Gresham Hospital Named One Of Nation’s Top 10 Most ‘Socially Responsible’

Legacy Mt. Hood Medical Center in Gresham_Pamplin Media Group.jpeg

If it’s not measured, then it doesn’t matter. 

So researchers at the Lown Institute — a health care policy think tank — wanted to compare data that didn’t just check whether a hospital was well-liked or well-funded, but how much the community around it benefited from its presence.

“The financial realities for hospitals are at odds with other things we might want hospitals to do,” study co-creator Shannon Brownlee said during the release of the Lown Institute Index for Social Responsibility. “The real goal is to start seeing hospitals in a different light.”

Oregon as a whole did well on the rankings of value, equity and outcomes. Out of 44 Oregon hospitals researchers considered, 33 received A grades.

At the top of the state’s list was Legacy Health’s Mt. Hood Medical Center in Gresham, ranked as the eighth most socially responsible hospital in the nation.

Lown researchers combined scores from 54 different metrics to make the determinations. 

Dr. Vikas Saini, the Lown Institute president, said the rankings are not designed for consumers to decide where to schedule their next elective procedure, but rather for informed citizens to think about the public good hospitals ought to provide in exchange for the tax benefits and privileged status they receive in the community.

“We want them to think about these rankings more like: ‘What kind of health care system do we have, and is that the one I want for myself, my community and my country?’” Dr. Saini said. “I don’t think we want a system that has no soul, even if we live forever.”

Legacy Mt. Hood scored well in pay equity and showed success in treating patients from a wide range of income, racial and educational backgrounds, demonstrating cost efficiency and value. This sense of social responsibility did not extend to much investment in community health programs, however, nor to participating in requests for public information. Legacy spokeswoman Elizabeth Baker declined multiple requests for comment for this story, citing strain from the ongoing pandemic. The center has recently been in the news for a controversy among workers who are refusing the COVID-19 vaccine.

Legacy Mount Hood is a small cog in the big Legacy Health machine, dwarfed by the system's three big hospitals: Emanuel, Good Samaritan and Meridian Park.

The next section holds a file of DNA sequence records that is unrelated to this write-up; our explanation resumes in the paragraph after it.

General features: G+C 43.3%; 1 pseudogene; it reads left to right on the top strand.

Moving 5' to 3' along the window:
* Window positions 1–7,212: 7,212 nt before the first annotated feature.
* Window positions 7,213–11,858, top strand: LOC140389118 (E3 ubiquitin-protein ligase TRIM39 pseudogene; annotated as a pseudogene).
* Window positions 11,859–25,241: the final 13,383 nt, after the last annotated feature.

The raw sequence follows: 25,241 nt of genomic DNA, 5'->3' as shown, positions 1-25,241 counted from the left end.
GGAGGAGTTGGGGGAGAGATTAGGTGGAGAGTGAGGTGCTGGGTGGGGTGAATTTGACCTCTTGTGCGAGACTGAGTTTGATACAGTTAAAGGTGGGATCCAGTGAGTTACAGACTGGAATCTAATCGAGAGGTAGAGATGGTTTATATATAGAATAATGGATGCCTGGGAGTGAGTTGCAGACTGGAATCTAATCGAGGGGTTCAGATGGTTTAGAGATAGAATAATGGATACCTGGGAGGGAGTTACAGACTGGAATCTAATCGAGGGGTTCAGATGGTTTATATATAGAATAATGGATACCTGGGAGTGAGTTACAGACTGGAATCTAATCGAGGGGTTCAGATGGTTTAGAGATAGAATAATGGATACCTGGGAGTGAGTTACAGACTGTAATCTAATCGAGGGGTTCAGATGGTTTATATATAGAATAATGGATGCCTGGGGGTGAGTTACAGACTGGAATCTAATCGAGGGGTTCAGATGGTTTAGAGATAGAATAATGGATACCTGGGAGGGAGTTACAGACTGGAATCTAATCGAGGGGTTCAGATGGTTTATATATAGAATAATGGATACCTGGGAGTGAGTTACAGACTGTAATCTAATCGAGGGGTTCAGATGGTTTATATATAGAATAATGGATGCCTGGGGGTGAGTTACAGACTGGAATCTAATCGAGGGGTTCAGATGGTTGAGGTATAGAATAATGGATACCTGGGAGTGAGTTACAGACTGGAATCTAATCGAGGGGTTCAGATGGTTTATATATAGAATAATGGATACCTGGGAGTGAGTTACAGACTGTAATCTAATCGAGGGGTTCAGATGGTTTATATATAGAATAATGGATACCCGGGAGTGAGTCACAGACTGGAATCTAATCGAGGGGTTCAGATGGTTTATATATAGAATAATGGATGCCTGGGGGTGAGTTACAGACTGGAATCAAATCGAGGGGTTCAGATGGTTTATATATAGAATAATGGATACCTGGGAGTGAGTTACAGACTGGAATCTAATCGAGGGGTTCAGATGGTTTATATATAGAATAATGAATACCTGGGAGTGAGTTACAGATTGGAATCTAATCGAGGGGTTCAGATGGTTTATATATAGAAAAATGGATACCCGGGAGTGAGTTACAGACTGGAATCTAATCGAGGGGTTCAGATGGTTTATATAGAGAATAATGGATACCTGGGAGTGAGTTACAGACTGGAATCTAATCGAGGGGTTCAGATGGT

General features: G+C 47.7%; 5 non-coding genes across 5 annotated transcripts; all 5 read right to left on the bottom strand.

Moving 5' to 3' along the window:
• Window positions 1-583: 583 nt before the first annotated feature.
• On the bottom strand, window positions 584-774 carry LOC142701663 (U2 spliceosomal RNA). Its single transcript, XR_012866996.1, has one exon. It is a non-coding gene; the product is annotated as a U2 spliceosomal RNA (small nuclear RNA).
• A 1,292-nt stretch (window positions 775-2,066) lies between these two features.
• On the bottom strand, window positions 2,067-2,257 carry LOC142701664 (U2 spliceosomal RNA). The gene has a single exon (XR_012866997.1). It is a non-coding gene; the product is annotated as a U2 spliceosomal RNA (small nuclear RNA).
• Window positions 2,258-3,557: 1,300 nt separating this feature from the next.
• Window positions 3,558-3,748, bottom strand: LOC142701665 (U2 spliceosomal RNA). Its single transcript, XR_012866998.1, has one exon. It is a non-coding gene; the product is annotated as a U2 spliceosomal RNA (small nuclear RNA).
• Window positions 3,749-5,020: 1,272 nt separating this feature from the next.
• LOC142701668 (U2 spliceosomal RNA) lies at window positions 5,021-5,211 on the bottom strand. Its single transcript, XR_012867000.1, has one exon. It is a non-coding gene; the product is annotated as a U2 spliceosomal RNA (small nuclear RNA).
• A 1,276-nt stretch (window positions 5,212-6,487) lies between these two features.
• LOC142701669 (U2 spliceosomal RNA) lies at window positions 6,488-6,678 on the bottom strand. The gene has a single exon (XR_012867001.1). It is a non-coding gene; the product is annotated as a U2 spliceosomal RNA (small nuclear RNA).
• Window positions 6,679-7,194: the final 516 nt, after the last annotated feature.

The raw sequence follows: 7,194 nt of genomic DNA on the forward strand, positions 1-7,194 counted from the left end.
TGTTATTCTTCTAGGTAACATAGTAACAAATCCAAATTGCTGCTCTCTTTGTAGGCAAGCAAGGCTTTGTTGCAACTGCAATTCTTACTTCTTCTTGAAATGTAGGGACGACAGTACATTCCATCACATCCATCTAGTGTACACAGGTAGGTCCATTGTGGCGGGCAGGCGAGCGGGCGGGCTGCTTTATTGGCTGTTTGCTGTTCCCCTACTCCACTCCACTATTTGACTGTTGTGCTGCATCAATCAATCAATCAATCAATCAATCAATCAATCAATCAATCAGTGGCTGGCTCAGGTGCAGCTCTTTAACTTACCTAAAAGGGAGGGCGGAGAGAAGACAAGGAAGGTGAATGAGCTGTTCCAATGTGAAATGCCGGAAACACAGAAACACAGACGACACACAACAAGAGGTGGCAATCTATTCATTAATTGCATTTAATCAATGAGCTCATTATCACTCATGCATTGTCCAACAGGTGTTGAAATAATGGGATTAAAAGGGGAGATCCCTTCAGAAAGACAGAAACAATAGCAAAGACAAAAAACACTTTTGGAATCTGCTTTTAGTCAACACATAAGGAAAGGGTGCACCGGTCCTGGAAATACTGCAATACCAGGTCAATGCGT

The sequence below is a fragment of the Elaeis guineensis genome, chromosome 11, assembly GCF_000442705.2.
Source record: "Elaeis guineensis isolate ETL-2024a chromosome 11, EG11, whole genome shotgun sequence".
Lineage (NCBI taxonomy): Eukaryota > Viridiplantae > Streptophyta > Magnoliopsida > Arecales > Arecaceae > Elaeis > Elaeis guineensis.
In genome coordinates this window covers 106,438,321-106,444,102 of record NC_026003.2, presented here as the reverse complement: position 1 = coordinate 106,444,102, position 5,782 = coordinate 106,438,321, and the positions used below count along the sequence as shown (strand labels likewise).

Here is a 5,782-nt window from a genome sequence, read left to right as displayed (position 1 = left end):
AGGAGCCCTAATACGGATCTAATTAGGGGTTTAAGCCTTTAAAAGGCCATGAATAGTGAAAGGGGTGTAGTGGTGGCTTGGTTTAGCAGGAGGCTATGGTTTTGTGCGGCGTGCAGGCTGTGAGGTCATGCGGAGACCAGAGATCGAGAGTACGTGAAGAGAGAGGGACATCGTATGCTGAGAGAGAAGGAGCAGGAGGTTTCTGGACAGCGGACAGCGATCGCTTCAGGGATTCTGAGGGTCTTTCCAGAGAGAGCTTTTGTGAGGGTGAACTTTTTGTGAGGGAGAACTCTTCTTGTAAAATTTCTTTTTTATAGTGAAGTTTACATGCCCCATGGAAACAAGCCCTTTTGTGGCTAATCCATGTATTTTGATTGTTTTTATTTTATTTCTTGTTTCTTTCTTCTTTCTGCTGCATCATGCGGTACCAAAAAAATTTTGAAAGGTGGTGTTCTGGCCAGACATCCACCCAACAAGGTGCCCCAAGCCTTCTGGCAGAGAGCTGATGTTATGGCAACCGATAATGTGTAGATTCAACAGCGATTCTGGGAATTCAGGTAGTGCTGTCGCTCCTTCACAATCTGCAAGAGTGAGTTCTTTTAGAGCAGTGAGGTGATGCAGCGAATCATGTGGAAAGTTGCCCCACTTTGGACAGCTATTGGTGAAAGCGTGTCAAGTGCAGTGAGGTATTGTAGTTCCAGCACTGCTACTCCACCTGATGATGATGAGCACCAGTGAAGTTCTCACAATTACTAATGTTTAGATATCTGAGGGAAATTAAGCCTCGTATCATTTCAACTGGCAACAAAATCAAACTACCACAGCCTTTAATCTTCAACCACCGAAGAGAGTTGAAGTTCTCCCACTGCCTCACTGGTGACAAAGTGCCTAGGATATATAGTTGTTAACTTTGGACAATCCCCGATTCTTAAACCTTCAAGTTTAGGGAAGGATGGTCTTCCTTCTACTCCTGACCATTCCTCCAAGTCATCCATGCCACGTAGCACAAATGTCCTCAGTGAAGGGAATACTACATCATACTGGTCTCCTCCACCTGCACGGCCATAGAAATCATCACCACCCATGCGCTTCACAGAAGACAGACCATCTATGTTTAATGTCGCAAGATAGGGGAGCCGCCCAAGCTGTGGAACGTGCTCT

With six primary-care hospitals and a children's hospital, Portland-based Legacy Health is a financially strong system reporting steady, if unspectacular, operating profits and a large and growing investment portfolio.

The system had a profit of $42 million from operations in the fiscal year ended March 31, down from $79 million the previous fiscal year, due in large measure to increased costs and lower revenues stemming from COVID-19. The system's operating revenue in the latest fiscal year was $2.27 billion, down from $2.3 billion the previous fiscal year.

The nonprofit's investment portfolio has surged along with the stock market. As of March 31, Legacy's investment portfolio totaled $1.3 billion, up from $1 billion 12 months earlier.

Legacy Mount Hood is a small contributor to Legacy's overall financial strength. For calendar year 2020, with revenue and cost impacts from COVID-19, it reported a profit of $2.2 million on operating revenues of $161 million. The previous year it had a profit of $15 million on operating revenues of $174 million.

Dr. Saini said the Internal Revenue Service could be providing more oversight of the “community benefit” hospitals are claiming in order to dodge taxes on their large properties, profitable investments and numerous transactions. 

In line with other top names in U.S. health care, Oregon Health & Science University did not score highly in this new way of measuring success. OHSU received a B grade overall on the report. Its scores were bolstered by good clinical outcomes and a lack of unnecessary procedures, but dragged down by poor rates of inclusivity and income equity.

Riverbend Hospital in Eugene/Springfield also got a B grade overall, dragged down by a D on its poor ratio of executive compensation to worker wages and low investments in community health programs. 

Kaiser hospitals were not included in the rankings this year because they are members of the Medicaid Advantage program, which had yet to release data.

The lowest-ranked hospital in the state was the Coquille Valley Hospital with a C. This very small, rural hospital in coastal Coos County demonstrated poor clinical outcomes. However, its patient satisfaction ratings were very high and it had good pay equity. 

Dr. Saini said the scores are weighted but that low volumes and poor community health could reflect how many small, rural hospitals did not score well on the list. 

“A hospital’s not going to wave a magic wand and fix all that,” he said.

Out of 3,010 hospitals in the rankings, only 75 earned A rankings across all three metrics — equity, value and outcomes — to earn a spot on the honor roll. 

The Lown Institute will hold more events to dig into the data. See more and compare scores at LownInstituteIndex.org.

Christian Wihtol contributed to this report and can be reached at [email protected]

Shasta Kearns Moore is a freelance writer and author of MedicalMotherhood.com, a weekly newsletter for those raising disabled children. 

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